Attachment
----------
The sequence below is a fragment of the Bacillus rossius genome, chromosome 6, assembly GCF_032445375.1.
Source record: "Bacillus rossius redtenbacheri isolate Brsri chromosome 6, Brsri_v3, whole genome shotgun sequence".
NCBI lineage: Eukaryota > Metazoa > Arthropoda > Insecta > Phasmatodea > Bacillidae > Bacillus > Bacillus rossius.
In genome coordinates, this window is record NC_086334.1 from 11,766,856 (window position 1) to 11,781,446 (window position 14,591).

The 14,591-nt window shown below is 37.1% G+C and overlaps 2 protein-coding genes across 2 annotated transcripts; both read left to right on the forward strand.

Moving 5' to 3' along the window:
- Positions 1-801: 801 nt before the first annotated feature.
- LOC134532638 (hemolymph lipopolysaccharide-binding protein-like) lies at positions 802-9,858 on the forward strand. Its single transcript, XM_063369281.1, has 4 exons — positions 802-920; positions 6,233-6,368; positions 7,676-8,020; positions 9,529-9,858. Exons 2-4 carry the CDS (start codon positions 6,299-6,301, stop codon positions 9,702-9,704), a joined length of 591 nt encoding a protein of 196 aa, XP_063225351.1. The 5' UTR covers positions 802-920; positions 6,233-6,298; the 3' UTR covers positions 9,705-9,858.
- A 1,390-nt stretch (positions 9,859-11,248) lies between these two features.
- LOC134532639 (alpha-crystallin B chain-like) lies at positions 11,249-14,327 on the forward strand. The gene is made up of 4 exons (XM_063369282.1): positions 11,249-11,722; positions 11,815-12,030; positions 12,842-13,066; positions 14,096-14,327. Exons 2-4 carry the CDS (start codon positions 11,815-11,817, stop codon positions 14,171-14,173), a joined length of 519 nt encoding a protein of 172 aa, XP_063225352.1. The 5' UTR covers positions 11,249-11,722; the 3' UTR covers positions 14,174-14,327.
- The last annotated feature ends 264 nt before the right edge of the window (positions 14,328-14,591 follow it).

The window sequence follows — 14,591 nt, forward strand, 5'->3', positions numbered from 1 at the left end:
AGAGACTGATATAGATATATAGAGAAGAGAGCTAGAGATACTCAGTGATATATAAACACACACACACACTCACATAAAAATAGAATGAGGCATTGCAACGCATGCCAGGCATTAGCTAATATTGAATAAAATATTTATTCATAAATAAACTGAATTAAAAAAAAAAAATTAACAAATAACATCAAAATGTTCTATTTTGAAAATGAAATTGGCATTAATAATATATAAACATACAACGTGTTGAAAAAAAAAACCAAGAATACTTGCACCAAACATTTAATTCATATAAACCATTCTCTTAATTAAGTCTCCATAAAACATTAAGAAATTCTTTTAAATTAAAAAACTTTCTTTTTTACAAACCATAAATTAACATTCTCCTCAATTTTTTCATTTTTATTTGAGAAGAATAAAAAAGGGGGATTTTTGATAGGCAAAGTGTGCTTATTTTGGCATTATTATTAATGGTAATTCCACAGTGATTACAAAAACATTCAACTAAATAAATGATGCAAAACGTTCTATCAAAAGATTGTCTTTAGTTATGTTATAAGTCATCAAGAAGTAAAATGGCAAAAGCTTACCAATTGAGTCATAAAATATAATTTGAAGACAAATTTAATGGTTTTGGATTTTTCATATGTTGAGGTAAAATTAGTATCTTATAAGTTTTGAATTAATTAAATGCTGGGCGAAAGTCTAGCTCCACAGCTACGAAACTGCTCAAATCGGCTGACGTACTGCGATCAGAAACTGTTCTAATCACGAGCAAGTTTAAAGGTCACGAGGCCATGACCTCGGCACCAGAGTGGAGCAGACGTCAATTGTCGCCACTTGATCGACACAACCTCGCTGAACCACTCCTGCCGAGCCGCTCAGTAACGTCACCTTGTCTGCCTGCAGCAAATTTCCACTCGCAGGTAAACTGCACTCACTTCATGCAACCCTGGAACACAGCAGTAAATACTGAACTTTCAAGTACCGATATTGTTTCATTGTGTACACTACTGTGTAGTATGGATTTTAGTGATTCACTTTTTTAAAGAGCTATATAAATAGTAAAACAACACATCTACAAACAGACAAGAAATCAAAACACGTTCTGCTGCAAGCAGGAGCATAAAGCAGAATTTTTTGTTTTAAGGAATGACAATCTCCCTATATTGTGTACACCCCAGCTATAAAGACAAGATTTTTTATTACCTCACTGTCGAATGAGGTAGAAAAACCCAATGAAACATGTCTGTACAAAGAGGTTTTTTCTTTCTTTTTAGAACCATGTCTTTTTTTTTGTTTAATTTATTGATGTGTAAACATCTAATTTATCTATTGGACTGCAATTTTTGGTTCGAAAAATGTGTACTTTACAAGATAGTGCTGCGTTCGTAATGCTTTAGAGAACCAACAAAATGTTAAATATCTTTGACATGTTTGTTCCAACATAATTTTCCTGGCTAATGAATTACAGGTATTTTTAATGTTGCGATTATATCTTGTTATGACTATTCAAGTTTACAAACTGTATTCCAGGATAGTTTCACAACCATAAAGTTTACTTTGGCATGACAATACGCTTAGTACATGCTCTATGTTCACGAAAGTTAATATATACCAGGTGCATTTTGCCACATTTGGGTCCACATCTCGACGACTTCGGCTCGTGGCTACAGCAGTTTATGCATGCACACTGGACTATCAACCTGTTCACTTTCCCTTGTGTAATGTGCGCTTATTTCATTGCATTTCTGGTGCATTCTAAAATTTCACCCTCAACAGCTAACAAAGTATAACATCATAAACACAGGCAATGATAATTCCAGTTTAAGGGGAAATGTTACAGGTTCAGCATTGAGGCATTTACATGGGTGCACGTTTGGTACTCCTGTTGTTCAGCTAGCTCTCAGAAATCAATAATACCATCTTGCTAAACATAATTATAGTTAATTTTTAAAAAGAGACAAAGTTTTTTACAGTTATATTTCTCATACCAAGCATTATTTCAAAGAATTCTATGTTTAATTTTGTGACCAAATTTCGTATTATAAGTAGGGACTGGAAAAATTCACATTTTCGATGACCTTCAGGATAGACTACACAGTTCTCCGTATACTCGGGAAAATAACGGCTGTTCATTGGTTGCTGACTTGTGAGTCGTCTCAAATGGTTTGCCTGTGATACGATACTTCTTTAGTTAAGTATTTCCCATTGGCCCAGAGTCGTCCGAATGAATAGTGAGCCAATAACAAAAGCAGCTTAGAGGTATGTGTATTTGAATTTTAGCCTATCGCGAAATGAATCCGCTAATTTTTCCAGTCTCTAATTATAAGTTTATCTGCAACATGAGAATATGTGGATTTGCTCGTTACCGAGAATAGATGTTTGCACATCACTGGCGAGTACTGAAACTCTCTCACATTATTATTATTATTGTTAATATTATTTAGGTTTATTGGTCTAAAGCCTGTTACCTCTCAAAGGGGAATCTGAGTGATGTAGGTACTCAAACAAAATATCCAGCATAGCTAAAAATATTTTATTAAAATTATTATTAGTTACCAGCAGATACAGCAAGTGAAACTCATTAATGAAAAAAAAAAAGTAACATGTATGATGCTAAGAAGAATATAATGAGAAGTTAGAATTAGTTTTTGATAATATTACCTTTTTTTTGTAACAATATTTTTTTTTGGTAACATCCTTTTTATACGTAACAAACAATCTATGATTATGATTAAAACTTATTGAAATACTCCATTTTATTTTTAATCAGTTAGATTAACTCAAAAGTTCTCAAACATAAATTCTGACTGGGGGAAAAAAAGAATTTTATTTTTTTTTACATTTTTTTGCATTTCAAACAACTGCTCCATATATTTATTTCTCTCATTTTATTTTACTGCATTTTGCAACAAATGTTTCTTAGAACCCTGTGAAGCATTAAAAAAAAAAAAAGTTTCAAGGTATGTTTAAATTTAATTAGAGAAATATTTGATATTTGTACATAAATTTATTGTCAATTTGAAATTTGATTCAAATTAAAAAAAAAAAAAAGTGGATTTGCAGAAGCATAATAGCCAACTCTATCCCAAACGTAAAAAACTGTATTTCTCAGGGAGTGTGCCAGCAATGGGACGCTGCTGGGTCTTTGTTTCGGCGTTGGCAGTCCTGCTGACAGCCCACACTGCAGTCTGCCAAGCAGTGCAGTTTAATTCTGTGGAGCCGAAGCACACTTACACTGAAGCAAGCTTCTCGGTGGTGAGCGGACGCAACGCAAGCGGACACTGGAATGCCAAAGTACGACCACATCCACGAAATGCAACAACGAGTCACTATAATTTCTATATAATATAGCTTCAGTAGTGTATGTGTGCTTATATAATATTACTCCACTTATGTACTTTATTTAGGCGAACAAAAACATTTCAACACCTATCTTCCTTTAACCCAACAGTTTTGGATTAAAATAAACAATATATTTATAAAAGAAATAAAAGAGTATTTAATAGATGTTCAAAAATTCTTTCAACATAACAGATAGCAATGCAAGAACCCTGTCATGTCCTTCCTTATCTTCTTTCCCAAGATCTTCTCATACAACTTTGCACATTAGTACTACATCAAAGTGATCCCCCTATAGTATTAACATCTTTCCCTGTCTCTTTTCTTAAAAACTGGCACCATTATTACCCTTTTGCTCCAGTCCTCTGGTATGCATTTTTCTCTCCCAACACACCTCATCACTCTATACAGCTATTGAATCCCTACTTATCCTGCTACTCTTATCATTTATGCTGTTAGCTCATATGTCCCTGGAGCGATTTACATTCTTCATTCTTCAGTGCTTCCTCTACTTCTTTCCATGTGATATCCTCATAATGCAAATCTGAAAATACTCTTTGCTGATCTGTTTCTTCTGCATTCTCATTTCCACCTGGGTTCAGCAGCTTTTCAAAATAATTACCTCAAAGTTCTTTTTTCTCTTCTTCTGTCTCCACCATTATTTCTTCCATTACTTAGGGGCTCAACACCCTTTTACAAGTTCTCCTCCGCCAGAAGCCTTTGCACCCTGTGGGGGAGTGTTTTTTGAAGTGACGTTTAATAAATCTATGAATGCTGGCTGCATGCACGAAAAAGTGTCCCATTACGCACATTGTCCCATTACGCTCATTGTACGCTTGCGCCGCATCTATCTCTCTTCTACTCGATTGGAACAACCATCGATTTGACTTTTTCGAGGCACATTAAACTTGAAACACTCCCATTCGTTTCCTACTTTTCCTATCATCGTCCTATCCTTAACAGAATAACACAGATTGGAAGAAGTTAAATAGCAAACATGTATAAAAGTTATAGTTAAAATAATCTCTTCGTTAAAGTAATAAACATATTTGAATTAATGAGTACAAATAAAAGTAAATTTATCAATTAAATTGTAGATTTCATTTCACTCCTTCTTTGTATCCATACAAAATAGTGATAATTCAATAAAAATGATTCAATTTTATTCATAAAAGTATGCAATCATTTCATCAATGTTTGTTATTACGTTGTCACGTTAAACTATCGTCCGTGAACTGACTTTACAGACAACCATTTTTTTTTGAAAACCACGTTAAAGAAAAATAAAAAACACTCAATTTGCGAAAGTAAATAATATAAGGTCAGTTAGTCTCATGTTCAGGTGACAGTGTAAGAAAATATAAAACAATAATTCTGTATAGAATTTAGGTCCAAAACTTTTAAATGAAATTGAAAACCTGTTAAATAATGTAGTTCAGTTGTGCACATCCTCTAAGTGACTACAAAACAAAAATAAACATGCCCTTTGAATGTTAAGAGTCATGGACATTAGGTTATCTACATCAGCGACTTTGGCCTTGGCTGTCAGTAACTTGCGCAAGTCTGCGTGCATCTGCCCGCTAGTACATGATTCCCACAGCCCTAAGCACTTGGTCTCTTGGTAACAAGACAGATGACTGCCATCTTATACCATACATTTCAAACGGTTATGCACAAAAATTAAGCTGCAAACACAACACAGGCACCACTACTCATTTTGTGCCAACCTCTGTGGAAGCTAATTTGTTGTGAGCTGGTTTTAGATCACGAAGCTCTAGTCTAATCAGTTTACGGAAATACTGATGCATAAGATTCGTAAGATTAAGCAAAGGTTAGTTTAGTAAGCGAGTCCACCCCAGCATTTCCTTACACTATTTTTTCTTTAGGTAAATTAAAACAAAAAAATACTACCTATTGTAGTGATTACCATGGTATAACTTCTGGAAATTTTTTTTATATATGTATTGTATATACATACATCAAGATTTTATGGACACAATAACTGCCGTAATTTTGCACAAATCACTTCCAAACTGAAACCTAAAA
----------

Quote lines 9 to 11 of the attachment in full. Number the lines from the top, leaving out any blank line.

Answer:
- A 1,390-nt stretch (positions 9,859-11,248) lies between these two features.
- LOC134532639 (alpha-crystallin B chain-like) lies at positions 11,249-14,327 on the forward strand. The gene is made up of 4 exons (XM_063369282.1): positions 11,249-11,722; positions 11,815-12,030; positions 12,842-13,066; positions 14,096-14,327. Exons 2-4 carry the CDS (start codon positions 11,815-11,817, stop codon positions 14,171-14,173), a joined length of 519 nt encoding a protein of 172 aa, XP_063225352.1. The 5' UTR covers positions 11,249-11,722; the 3' UTR covers positions 14,174-14,327.
- The last annotated feature ends 264 nt before the right edge of the window (positions 14,328-14,591 follow it).